4 Ways Remote Work Makes Onboarding Difficult

Onboarding remotely creates specific challenges, but identifying those pain points means you can home in on how to address them.
Headshot of Junaid Warwani.
Junaid Warwani
Expert Contributor
November 12, 2020
Updated: November 13, 2020
Headshot of Junaid Warwani.
Junaid Warwani
Expert Contributor
November 12, 2020
Updated: November 13, 2020

On March 16, CommonBond had its first day as a fully remote company. That day also happened to be the first day for a new engineer on my team. I was an engineering manager at CommonBond at the time, and this engineer had signed her offer letter a month earlier. She had only met a handful of her new coworkers in person during her onsite, and nobody realized at the time that she was signing up to onboard remotely.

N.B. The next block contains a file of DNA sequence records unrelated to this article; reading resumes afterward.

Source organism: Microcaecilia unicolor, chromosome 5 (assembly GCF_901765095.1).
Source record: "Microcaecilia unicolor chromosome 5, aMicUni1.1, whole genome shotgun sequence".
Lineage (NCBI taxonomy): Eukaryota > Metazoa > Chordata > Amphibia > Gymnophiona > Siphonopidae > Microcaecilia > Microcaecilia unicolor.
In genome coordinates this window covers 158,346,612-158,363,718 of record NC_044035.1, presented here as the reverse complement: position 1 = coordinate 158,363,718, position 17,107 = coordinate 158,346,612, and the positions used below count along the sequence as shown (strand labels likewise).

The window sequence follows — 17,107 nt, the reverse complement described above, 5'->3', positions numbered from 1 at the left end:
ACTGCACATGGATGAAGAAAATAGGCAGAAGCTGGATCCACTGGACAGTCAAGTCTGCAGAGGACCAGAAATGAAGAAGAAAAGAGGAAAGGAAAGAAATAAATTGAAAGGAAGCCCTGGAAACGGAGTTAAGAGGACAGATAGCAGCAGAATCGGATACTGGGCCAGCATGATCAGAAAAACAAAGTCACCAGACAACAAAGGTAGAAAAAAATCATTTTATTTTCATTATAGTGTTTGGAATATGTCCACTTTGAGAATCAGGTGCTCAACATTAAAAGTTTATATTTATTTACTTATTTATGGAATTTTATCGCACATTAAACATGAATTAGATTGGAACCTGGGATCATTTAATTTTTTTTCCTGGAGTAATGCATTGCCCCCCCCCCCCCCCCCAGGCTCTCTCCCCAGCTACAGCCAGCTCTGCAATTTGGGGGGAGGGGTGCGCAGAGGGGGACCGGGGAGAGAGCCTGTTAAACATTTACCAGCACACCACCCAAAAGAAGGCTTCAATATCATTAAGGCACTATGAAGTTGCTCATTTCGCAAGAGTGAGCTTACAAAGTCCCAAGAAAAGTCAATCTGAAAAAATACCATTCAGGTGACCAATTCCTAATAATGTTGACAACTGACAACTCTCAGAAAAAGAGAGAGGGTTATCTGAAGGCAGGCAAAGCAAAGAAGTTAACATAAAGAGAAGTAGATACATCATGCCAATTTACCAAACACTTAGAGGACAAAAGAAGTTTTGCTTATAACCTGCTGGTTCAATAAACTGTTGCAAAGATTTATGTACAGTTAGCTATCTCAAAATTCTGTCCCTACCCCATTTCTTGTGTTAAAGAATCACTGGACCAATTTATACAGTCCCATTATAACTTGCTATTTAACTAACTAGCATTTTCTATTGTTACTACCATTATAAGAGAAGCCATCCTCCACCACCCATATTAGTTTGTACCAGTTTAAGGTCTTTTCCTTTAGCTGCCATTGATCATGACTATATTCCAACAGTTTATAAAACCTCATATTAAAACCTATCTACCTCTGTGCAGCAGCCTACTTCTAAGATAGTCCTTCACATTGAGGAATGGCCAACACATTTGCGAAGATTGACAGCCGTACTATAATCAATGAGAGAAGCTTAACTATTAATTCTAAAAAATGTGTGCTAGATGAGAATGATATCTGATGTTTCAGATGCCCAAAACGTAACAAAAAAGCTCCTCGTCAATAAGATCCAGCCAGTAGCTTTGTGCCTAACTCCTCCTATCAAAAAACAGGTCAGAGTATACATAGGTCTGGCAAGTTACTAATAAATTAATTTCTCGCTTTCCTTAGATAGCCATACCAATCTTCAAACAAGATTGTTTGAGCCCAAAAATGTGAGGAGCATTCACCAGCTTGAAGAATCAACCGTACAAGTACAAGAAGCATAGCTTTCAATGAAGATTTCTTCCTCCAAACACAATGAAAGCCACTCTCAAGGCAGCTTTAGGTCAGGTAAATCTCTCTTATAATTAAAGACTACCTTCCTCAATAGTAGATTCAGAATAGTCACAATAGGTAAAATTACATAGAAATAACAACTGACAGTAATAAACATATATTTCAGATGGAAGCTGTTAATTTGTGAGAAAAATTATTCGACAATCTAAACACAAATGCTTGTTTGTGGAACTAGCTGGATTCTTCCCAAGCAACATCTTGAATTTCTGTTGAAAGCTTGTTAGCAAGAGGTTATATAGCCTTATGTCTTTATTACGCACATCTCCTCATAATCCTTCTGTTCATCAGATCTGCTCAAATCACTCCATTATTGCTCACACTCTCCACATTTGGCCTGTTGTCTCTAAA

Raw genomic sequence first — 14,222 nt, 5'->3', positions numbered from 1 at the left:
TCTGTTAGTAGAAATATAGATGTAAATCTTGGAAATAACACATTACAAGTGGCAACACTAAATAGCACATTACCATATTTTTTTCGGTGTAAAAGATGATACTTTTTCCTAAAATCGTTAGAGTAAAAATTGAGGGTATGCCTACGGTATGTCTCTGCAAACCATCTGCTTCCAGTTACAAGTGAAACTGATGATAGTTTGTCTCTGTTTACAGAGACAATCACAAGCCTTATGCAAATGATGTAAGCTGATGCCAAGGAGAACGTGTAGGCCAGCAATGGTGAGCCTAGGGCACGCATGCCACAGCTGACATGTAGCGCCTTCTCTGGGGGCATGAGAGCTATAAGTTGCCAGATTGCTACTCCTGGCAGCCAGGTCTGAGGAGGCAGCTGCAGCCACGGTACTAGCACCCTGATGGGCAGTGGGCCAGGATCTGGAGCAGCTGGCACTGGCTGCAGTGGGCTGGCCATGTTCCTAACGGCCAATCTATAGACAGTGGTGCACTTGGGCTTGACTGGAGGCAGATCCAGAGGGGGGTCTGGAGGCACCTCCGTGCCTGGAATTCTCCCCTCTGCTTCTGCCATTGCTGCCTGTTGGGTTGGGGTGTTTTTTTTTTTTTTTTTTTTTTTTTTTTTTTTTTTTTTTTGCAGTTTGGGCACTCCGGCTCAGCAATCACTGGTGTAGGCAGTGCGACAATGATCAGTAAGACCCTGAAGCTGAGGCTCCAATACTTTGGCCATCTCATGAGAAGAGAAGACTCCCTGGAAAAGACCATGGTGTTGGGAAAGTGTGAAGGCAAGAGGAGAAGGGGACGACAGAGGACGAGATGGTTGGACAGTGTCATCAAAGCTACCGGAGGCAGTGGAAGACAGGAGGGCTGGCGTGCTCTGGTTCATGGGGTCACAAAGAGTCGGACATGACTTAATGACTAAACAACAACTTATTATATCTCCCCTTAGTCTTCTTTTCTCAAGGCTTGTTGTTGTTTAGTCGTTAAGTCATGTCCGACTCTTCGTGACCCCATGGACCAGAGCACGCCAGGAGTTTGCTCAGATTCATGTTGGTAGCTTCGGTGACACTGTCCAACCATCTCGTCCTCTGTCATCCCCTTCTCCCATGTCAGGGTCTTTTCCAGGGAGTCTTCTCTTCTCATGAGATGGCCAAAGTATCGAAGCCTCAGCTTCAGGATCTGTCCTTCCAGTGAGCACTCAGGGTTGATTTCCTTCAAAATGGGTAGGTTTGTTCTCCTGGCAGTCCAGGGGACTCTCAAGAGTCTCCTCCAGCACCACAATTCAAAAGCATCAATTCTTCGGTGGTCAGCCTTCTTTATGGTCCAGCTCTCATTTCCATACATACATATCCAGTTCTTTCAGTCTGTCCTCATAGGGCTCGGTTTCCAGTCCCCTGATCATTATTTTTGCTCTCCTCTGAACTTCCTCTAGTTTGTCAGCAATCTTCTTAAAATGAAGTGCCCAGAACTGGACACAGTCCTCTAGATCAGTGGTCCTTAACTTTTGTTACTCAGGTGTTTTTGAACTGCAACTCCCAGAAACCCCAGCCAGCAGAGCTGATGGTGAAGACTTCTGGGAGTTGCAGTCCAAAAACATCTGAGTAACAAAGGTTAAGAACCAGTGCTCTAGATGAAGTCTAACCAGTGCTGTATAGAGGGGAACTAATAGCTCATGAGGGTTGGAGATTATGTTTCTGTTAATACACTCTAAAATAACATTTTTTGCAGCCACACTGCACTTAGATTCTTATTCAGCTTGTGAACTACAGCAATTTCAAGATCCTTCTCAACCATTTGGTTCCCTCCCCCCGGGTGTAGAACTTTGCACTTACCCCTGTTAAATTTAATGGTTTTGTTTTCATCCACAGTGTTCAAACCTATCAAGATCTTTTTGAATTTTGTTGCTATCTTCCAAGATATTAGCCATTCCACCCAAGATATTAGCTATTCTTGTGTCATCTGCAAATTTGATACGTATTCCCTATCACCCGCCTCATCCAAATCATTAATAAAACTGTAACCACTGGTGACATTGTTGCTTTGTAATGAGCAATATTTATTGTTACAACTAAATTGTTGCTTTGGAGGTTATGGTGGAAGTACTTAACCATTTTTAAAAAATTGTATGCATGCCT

During the time I managed her, I spent a lot of time thinking about her onboarding process and trying to learn from her experience, especially as I started to realize that remote work might be here for longer than expected.

Six months later, I found myself in her shoes when I joined Jetty as a senior engineering manager. Here, I had to onboard remotely to a company that was transitioning to being fully remote, and where half of the engineering team had already moved out of its New York headquarters.

These two experiences have given me the opportunity to see remote onboarding from two different perspectives: that of a manager trying to onboard a new employee, and that of an employee joining a new company. These two perspectives have helped me better understand the challenges faced by remote onboarding.